Bank of Kigali – Rwanda’s largest Financial Institution in terms of assets, has been listed on the top 100 African banks for 2019 with tier 1 capital set at $189 million.
In Banking, tier 1 capital is the primary funding source of the bank. Tier 1 capital consists of shareholders’ equity and retained earnings.
Tier 2 capital includes revaluation reserves, hybrid capital instruments and subordinated term debt, general loan-loss reserves, and undisclosed reserves.
A Special Report on Africa’s top 100 Banks 2019 released by African business magazine – a subsidiary of IC publications, said Rwanda made its first appearance, with the smallest bank in the top 100 in 2018 making the cut with capital of $175m while it was $130 million in 2017.
Bank of Kigali, which recently hit a $1 billion dollar in size, has been investing heavily on its loan and customer base portfolio.
The 53 year-old-bank which recently cross-listed in Nairobi bourse, has several subsidiaries including BK Techouse, BK General Insurance and BK Capital – the main contributors of its continued upward profit line.
For instance, BK Group, in its audited financial results for 2018, reported a Net Income of Rwf27.4 billion ($30.7 million) – representing an increase of 17.2% year-on-year; with Return on Average Assets(ROAA) and Return on Average Equity (ROAE) reaching 3.4% and 17.2% respectively for the period ended 31 December 2018.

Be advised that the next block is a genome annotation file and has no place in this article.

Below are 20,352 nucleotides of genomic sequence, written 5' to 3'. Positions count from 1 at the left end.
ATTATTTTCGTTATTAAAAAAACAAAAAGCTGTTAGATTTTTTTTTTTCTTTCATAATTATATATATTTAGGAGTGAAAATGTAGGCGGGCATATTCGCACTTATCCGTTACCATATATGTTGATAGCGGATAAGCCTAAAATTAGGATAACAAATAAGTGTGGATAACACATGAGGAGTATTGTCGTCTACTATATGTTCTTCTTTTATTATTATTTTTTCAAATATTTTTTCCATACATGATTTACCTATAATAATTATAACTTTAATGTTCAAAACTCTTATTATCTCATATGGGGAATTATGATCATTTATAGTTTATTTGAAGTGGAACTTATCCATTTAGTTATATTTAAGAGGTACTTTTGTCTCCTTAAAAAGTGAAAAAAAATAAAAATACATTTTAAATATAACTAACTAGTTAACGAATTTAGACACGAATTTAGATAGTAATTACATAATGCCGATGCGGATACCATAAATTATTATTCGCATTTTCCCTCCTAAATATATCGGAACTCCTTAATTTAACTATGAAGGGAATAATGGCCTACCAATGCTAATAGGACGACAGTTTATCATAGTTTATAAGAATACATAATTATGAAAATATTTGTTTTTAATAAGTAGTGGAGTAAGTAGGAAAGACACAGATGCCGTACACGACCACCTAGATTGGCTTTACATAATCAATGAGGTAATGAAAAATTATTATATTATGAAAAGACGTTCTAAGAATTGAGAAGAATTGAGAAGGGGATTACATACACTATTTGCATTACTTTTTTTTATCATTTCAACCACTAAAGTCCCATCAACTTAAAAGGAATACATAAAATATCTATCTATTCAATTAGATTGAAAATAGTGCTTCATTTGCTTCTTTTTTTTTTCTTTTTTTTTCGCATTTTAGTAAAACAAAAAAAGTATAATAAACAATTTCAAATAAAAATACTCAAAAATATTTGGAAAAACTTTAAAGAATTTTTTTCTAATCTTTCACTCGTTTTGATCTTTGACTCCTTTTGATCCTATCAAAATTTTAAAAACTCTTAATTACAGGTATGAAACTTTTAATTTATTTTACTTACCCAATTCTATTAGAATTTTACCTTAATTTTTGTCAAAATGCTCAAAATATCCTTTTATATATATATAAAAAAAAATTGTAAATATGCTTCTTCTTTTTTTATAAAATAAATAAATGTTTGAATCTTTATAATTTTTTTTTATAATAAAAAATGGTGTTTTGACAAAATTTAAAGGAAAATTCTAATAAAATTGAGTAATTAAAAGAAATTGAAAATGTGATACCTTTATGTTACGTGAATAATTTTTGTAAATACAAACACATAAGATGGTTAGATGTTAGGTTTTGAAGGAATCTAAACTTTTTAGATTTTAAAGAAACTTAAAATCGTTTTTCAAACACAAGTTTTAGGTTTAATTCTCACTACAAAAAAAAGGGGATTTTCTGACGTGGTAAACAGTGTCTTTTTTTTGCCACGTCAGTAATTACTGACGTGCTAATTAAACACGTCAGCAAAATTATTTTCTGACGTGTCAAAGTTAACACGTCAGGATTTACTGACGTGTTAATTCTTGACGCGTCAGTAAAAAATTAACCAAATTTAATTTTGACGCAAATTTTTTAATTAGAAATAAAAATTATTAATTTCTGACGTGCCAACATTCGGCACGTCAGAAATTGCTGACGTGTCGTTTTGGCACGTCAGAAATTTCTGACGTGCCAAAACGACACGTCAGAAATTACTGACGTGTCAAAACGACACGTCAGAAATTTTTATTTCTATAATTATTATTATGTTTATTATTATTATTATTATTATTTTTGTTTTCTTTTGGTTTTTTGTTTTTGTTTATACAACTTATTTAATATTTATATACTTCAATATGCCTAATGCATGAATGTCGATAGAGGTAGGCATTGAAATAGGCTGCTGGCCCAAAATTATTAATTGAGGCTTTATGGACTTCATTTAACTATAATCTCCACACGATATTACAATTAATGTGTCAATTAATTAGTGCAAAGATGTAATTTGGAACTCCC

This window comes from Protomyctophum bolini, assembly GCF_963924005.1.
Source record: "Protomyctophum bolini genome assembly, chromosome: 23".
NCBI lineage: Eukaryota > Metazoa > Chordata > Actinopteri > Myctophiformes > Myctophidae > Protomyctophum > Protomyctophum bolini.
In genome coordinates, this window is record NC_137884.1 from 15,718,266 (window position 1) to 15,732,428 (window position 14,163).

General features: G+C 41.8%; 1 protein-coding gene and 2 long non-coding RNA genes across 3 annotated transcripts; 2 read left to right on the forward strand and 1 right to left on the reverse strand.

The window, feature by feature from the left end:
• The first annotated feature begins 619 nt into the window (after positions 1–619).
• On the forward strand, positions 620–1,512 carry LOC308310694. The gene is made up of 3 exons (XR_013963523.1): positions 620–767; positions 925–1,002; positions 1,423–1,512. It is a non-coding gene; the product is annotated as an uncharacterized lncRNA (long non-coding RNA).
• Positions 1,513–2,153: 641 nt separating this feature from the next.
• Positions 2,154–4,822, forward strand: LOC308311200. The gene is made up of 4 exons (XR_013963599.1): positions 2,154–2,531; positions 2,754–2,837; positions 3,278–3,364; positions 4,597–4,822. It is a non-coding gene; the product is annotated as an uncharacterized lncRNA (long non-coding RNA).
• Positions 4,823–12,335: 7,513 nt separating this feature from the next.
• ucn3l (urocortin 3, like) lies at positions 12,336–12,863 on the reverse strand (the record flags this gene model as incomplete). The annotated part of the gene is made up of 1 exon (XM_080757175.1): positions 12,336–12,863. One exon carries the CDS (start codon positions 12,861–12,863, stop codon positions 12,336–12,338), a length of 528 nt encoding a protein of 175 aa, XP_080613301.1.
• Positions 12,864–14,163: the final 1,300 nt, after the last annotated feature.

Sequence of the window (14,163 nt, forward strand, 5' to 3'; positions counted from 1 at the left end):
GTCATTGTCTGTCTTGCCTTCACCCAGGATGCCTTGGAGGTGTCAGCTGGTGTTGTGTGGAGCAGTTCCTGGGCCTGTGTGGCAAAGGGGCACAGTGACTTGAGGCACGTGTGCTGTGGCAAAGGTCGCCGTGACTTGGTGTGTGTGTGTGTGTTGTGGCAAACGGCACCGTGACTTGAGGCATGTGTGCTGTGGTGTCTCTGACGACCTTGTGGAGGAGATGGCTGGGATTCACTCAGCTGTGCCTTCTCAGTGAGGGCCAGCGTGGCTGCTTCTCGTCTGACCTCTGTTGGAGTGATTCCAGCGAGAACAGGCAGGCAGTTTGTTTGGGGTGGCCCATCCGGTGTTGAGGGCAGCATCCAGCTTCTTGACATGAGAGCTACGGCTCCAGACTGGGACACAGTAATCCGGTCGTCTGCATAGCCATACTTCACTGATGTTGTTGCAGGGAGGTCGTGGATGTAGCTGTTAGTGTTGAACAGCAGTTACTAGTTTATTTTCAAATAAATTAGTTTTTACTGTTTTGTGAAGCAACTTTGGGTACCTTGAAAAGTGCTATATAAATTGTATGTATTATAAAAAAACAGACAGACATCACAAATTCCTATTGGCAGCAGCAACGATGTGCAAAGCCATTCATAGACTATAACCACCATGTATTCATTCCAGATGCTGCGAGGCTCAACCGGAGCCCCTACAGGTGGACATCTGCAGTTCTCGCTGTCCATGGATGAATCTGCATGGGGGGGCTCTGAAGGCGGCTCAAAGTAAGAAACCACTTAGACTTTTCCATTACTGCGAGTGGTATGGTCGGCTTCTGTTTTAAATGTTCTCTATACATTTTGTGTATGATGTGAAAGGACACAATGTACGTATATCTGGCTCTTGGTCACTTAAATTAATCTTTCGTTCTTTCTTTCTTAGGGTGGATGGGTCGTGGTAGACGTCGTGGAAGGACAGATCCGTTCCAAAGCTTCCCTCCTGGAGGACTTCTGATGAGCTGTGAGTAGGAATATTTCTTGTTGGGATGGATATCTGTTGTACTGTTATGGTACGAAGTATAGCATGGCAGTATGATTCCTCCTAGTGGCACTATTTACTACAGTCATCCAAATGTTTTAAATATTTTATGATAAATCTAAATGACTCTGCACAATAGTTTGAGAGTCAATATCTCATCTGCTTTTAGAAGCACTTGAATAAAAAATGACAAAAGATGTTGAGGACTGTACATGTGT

According to the African Business report, there is growth in many African economies, and in their leading banks, as evidenced by the rising cut-off level of capital.
The Top 100 Banks survey ranks lenders in terms of Tier 1 capital, made up of their capital + reserves + retained earnings + minority interests. The figures in local currencies are converted into US dollars at the FX rates on 31 December 2018.
In most cases, the survey draws on the latest results available after data is compiled from Bankers’ Almanac and from African Business in-house research.
Meanwhile, South African banks continued to dominate Top 10 – despite the decline of the rand and the sluggish state of the South African economy – the report said in the ranking.
South Africa’s Standard Bank Group remained the top of the ranking, while four other South African banks accompanied it in the top 10.
They faced contenders from Morocco and Egypt – which the survey said reveals to some extent the changing growth dynamics across African markets.